Directed by David Soren. Ryan Reynolds, Paul Giamatti, Michael Peña, Michelle Rodriguez, Luis Guzmán, Bill Hader, Maya Rudolph, Richard Jenkins. DreamWorks.
Decent Films Ratings
|?Kids & Up|
Content advisory: Mild racing action and race-related havoc; a couple of mild double-entendres.
From a National Catholic Register review
By Steven D. Greydanus
If Pixar’s Brave — with its Scots accents, medieval/fantasy setting and rebellious youth vs. authoritarian parent conflict — felt somewhat like a DreamWorks animated film, DreamWorks’ Turbo feels in some ways remarkably like a Pixar film. Specifically, it’s a lot like Ratatouille crossed with Cars, though you may also be reminded of Toy Story, A Bug’s Life and even Finding Nemo.
As in Ratatouille, the hero is a soulful critter — a garden snail rather than a country rat — living on the margins of human habitation in a large community of fellow critters, but longing for something the others can’t comprehend: something he sees on television. His hero, a human celebrity, assures him over the airwaves that no dream is too big, no dreamer too small. (Lurking in the house is a vicious young tyke who looks and acts like he could be the younger brother of Sid from Toy Story — and who gets a similar comeuppance.)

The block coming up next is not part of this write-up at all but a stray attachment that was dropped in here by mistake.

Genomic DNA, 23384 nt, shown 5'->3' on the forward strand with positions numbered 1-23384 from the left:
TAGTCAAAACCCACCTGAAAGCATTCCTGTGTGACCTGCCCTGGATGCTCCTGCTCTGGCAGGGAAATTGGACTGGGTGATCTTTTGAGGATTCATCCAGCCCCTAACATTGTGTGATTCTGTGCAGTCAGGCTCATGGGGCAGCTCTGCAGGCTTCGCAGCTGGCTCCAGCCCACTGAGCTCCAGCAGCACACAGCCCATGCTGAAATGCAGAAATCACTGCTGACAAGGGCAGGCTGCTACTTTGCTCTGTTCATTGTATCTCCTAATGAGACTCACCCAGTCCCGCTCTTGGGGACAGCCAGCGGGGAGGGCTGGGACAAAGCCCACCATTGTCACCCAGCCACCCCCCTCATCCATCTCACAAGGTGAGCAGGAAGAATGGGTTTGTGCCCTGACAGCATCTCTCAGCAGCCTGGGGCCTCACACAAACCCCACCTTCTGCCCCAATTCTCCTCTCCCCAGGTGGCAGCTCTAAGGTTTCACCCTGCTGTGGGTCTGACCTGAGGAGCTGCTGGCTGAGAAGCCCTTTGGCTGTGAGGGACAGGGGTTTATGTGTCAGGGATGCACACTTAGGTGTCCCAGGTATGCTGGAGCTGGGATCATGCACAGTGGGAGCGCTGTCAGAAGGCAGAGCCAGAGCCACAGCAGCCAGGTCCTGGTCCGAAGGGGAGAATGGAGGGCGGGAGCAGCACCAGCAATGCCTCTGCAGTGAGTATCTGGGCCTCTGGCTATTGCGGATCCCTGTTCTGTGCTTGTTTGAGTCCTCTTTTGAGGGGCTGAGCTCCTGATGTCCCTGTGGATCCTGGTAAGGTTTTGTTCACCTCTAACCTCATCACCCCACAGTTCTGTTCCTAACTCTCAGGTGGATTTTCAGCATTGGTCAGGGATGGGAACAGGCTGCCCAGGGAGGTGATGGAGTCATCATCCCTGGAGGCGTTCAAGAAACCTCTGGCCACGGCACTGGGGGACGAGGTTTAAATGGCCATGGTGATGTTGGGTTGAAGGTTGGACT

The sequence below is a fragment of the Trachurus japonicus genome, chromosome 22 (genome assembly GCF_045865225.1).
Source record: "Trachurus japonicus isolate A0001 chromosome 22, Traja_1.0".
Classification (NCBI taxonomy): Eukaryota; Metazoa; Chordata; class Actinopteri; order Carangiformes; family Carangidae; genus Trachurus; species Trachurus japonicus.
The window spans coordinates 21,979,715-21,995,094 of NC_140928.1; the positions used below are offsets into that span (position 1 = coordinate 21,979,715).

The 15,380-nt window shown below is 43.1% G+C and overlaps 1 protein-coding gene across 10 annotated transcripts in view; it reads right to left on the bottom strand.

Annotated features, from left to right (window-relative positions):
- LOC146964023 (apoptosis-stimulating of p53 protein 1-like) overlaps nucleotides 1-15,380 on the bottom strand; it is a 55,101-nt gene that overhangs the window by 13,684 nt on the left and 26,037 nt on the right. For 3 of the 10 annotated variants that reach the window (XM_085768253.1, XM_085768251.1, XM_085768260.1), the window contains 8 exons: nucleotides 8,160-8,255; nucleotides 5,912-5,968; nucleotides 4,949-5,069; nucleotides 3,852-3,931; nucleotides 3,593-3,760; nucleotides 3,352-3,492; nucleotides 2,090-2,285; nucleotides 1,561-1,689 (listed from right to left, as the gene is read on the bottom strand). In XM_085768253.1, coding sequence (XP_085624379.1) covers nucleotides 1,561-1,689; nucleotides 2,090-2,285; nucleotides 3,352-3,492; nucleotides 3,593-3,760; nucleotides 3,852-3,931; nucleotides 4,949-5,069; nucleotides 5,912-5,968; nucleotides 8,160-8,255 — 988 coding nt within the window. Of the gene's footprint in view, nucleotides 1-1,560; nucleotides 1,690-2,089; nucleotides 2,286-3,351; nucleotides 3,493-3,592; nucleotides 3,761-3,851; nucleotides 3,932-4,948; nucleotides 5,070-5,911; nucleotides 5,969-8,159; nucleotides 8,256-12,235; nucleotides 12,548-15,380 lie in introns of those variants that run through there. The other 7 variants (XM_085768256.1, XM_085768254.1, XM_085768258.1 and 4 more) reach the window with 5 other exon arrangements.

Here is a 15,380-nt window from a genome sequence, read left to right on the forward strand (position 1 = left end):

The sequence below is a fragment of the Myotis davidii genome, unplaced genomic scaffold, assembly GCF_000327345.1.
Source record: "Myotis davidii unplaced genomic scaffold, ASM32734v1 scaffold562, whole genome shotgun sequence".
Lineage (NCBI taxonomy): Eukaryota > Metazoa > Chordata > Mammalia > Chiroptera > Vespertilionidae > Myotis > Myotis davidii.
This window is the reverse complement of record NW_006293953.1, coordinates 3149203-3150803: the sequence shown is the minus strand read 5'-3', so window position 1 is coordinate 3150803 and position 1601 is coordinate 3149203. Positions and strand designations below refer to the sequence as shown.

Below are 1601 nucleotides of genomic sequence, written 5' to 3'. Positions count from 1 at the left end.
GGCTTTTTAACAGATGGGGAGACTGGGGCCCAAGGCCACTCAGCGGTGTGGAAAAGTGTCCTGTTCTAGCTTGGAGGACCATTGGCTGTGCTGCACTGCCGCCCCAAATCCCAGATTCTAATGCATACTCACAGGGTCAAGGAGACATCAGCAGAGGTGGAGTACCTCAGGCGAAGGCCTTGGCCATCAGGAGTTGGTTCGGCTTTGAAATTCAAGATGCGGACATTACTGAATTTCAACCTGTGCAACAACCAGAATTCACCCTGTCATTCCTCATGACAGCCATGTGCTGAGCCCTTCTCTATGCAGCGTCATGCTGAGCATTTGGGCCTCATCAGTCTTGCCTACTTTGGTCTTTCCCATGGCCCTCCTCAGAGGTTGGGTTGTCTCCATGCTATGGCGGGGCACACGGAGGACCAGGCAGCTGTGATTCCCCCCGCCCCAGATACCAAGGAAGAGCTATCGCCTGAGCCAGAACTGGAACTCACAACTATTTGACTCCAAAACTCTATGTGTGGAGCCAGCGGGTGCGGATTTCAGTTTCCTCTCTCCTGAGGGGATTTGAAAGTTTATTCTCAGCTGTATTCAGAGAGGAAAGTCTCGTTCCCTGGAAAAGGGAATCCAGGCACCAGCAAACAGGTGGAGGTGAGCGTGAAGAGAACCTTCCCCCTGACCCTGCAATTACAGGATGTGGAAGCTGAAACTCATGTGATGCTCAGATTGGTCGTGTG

For some reason, Theo (Ryan Reynolds), or “Turbo” as he prefers to be called, idolizes a legendary race-car driver and has a quixotic need for speed that his practical brother Chet (Paul Giamatti) doesn’t understand, though Chet does his best to cover for Theo and keep him out of trouble. Following the Ratatouille template, Theo (and Chet) are separated from their community and wind up in an urban setting where an imaginative human who works in food service recognizes Theo as something special — something that can help the business.
Childlike Tito (Michael Peña) works for his brother Angelo (Luis Guzmán) at Dos Bros Tacos, located in an economically depressed strip mall with other small-business owners so desperate for customers, the mall might as well be called Radiator Springs. Inspired by Turbo, Tito decides to take a preposterous risk: Dos Bros Tacos will sponsor the snail in the Indy 500, where Turbo will take on his racing hero, the flamboyant Guy Gagné (Bill Hader), with the aid of a pit crew of colorfully tricked-out racing snails evoking the circus bugs from A Bug’s Life. (Hat tip on that last connection: R. Kurt Osenlund of Slant.)
What about Finding Nemo? Turbo’s closing gag is a stab at the dark humor of Nemo’s epilogue, with the dentist’s tank fish all “escaping” to the ocean before realizing that they’re still trapped in plastic bags.